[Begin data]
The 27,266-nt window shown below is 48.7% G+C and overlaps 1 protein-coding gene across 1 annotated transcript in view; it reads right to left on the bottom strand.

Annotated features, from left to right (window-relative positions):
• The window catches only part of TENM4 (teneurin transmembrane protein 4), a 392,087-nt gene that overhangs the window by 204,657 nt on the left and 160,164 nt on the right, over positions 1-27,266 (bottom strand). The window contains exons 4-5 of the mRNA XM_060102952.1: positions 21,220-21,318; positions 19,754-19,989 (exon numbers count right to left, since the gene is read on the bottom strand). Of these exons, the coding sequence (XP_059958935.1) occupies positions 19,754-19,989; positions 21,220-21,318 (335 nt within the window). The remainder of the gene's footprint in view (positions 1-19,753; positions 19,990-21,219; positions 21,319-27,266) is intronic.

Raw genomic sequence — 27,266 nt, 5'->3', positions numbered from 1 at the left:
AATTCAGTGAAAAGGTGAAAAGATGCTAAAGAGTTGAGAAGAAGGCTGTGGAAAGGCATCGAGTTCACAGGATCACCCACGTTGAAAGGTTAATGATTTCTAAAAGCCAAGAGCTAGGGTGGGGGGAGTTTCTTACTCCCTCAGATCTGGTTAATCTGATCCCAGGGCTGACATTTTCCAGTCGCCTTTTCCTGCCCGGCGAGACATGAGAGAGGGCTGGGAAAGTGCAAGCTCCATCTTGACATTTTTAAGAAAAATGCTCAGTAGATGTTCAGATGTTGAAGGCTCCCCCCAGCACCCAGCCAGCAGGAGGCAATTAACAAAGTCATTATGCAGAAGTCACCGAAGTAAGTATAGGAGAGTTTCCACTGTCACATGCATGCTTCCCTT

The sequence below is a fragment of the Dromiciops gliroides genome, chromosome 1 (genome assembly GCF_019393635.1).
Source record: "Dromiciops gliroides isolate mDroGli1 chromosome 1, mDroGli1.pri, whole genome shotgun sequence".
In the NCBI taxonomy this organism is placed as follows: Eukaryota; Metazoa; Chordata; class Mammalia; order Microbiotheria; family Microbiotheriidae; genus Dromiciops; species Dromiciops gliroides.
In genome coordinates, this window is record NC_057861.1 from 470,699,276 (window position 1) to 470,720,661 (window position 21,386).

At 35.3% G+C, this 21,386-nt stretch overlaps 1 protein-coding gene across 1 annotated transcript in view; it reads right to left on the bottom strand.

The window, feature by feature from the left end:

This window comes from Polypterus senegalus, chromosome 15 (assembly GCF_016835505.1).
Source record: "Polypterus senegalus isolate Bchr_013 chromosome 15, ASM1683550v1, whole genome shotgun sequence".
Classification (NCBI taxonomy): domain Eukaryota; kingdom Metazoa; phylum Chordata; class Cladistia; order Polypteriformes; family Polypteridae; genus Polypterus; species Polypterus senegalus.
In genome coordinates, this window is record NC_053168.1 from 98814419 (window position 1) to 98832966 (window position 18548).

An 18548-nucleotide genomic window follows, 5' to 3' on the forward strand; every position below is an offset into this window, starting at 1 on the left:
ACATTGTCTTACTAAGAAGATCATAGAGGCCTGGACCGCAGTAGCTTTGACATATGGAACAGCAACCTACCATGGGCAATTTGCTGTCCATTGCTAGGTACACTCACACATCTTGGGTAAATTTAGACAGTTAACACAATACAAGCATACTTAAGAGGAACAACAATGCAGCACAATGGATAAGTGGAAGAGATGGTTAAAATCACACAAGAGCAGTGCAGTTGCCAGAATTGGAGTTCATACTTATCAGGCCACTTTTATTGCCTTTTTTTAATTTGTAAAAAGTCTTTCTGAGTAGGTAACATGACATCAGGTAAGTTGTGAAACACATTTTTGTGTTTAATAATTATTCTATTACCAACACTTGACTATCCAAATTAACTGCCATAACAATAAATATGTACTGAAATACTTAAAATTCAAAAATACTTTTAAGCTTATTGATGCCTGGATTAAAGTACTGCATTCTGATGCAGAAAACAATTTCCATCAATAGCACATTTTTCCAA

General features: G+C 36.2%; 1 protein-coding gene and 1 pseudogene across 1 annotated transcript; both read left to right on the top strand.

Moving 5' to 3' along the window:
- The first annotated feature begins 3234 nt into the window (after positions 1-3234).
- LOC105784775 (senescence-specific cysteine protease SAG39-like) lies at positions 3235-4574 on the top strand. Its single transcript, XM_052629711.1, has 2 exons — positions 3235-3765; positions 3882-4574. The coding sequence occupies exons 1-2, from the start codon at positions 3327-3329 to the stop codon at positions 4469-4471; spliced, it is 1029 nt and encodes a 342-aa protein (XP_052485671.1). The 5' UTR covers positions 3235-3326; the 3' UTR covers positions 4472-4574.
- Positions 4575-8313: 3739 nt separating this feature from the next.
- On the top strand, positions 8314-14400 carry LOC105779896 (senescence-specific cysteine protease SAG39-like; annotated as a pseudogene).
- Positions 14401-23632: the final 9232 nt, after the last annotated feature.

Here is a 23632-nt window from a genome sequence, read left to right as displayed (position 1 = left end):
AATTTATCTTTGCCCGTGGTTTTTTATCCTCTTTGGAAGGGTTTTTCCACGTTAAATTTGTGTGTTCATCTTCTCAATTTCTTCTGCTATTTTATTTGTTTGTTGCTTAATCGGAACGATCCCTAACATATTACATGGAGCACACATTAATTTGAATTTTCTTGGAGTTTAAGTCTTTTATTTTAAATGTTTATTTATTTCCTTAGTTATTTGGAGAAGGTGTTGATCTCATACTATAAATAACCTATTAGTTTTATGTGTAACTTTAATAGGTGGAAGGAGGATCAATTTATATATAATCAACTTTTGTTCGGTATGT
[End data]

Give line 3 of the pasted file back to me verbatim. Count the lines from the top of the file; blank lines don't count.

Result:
• The window catches only part of TENM4 (teneurin transmembrane protein 4), a 392,087-nt gene that overhangs the window by 204,657 nt on the left and 160,164 nt on the right, over positions 1-27,266 (bottom strand). The window contains exons 4-5 of the mRNA XM_060102952.1: positions 21,220-21,318; positions 19,754-19,989 (exon numbers count right to left, since the gene is read on the bottom strand). Of these exons, the coding sequence (XP_059958935.1) occupies positions 19,754-19,989; positions 21,220-21,318 (335 nt within the window). The remainder of the gene's footprint in view (positions 1-19,753; positions 19,990-21,219; positions 21,319-27,266) is intronic.